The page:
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Germany

Opinion: Migration background is not a blemish

The German public tends to harbor an image of immigrants as people lacking in education and as drains on the social welfare system. That's the wrong impression, says DW's Robert Schwartz.

Schwartz, Robert Multimediadirektion REGIONEN, MSOE - Rumänisch Foto DW/Per Henriksen 12.12.2012 Kopie-von-DW3_0826.

Robert Schwartz, Head of Department, Romania Service

Once again, migrants are the focus of attention in Germany. This time around, it's not about the perennial issues of poverty-related migration and crime committed by immigrants. Instead, the target is the education system.

The facts: Compared to other countries, Germany's adults scored somewhere in the middle in a recent Program for International Student Assessment (PISA) study. Almost anywhere you look in the mainstream media, the blame for that fact is said to lie on a lack of education among weaker segments of society. And on the migrants. In general - just like that.

Let's summarize this message: Migrants contribute significantly to the stultification of our society; migrants plunder our social systems; migrants are criminals. What does the everyday German think? Sending foreigners back to their home countries would be an obvious consideration.

Getting a chance

Let's take a look at Germany's recent history. With the help of the Marshall Plan, West Germany was systematically rebuilt after World War II. And after reunification in 1990, solidarity surcharges were also introduced to redevelop the former East Germany - a scheme which has still not been abolished a quarter of century later.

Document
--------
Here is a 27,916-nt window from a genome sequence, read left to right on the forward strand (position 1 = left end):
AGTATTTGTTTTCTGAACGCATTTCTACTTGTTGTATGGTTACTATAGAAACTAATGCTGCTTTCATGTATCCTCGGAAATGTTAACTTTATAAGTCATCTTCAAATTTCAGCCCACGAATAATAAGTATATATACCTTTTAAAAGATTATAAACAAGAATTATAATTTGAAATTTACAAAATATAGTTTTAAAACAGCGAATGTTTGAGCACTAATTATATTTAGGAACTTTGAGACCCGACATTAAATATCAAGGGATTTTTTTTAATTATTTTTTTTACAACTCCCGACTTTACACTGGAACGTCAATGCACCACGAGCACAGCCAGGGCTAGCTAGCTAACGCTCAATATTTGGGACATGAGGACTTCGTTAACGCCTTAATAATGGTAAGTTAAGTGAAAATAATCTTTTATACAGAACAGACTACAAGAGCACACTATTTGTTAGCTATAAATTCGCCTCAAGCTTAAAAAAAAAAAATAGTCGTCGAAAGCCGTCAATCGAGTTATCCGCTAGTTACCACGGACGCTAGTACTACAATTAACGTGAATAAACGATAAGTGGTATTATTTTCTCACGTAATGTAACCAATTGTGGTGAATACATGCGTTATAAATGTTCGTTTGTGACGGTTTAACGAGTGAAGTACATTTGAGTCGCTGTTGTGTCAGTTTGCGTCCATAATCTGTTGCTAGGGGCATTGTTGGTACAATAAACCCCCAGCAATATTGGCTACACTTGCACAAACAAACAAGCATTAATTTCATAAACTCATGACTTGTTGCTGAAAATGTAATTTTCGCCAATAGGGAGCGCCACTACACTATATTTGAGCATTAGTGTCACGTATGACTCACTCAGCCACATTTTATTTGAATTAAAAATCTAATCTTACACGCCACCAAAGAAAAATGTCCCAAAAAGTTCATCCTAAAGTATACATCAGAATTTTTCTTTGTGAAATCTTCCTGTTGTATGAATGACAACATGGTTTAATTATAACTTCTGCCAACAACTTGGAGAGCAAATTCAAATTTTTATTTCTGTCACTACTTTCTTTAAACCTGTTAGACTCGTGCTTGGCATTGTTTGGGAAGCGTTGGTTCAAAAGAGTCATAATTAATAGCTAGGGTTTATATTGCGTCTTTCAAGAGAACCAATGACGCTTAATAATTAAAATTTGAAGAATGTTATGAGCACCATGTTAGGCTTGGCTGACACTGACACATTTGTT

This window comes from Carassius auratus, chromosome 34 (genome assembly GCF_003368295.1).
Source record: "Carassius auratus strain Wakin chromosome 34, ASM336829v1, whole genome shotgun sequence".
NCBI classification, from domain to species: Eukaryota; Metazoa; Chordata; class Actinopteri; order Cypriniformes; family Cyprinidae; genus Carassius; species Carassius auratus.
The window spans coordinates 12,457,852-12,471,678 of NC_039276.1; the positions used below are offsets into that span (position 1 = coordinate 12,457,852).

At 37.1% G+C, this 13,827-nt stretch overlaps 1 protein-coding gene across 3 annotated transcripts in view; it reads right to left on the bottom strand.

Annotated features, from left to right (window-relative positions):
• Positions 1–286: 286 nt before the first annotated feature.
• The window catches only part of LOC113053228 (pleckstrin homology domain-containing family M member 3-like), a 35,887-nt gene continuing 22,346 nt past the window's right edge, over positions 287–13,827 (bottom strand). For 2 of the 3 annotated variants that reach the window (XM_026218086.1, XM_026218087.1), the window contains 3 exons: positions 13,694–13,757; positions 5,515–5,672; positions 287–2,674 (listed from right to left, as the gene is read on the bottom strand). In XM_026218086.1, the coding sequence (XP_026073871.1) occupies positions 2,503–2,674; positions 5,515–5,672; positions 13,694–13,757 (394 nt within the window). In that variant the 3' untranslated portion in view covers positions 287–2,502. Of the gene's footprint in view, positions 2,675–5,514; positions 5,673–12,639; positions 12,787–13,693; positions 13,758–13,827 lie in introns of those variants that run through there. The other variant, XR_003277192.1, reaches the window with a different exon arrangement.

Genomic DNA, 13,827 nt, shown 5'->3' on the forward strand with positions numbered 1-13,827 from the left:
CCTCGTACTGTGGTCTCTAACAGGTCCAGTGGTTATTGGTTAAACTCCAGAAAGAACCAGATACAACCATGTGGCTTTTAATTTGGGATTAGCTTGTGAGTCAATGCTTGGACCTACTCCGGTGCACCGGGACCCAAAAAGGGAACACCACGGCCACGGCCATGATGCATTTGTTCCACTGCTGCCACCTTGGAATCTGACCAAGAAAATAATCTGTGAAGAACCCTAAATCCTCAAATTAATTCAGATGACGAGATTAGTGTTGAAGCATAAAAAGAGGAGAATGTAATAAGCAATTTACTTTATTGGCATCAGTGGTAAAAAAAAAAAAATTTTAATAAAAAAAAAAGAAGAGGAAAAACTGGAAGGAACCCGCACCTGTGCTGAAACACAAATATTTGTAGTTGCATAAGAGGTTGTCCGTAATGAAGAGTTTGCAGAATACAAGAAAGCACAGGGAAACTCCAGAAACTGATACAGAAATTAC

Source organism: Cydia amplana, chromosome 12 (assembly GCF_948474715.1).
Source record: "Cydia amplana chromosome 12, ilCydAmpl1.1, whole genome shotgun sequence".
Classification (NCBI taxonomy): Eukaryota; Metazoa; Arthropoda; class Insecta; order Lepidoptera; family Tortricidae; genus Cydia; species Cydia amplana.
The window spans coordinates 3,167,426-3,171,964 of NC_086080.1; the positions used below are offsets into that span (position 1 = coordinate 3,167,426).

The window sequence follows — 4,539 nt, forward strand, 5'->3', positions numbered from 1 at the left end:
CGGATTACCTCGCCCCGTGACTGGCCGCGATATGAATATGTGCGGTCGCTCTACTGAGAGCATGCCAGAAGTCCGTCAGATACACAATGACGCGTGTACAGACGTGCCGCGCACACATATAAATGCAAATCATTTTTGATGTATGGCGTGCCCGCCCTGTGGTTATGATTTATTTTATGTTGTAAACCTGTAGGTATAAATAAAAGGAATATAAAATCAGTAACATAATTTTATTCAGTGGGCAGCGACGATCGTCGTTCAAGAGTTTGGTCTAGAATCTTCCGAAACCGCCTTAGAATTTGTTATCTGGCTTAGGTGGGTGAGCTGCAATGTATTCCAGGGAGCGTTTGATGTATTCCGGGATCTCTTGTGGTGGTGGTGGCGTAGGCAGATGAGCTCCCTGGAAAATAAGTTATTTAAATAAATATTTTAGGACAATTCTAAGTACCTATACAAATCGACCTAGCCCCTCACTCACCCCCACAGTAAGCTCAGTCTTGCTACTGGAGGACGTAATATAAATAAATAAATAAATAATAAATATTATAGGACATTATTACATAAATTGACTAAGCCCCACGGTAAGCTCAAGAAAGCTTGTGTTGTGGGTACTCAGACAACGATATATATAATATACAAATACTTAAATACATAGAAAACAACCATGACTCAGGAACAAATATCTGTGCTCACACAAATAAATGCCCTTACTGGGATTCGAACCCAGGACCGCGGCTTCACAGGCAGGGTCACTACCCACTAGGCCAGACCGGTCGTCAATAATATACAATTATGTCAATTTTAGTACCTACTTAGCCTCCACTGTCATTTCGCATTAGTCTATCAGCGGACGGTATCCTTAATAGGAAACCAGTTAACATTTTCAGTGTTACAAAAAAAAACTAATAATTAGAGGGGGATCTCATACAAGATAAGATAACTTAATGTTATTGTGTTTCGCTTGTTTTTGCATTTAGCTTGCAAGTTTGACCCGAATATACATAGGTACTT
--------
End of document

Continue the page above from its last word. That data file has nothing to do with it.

After suffering under two dictatorships, the German people and society were actively given a chance to find a way out of their social and economic plight, a unique opportunity never before seen in the world. And because the citizens - in both West and East Germany - were given this chance, Germany became wealthy - and "sexy." And a destination for migrants.

Nevertheless, even in wealthy Germany there are many people living at the edge of society - immigrants and non-immigrants. And, whether migrant or not, education is closely linked with this precarious situation. But to keep making the blanket statement that all migrants are uneducated and ignorant is simply…ignorant.

Immigrant success stories

To give an example: when children in Germany begin school, they are asked about their migration background. The answer is meticulously recorded and filed. When parents ask why, the response is succint: 'For statistical purposes!' The child's potential aptitudes are not the focus here, no, just the child's migration background. I know of many such cases. Meanwhile, these children are amongst the best in their class and have even skipped a grade. But, does this appear in the statistics?

Ultimately, public opinion needs to change. No, I'm not asking to sugarcoat the often terrible conditions in which immigrants sometimes live in Germany. But I would be very happy if my neighbor would listen more often to some of the success stories which - what a surprise - sometimes even include migrants. Maybe it would change his world view. And maybe he would not always look to place the "blame" on these "immigrants," but maybe on himself instead.

Putting a positive spin on 'migration background'

In times of globalization, the land of poets and thinkers needs to reconsider. Migrants enrich society and its social systems, and contribute to the general wealth. On the other hand, society's disadvantaged - whether immigrant or not - must be helped. Here, clear political decisions are needed.

It's time to make 'migration background' a positive term, and not just do the politically correct thing and select it as the non-word of the year. But let's be honest: is our background still relevant in the modern and cosmopolitan society in which we live? Yes, for one's own identity, certainly. But beyond that? For school or work purposes? Definitely not!

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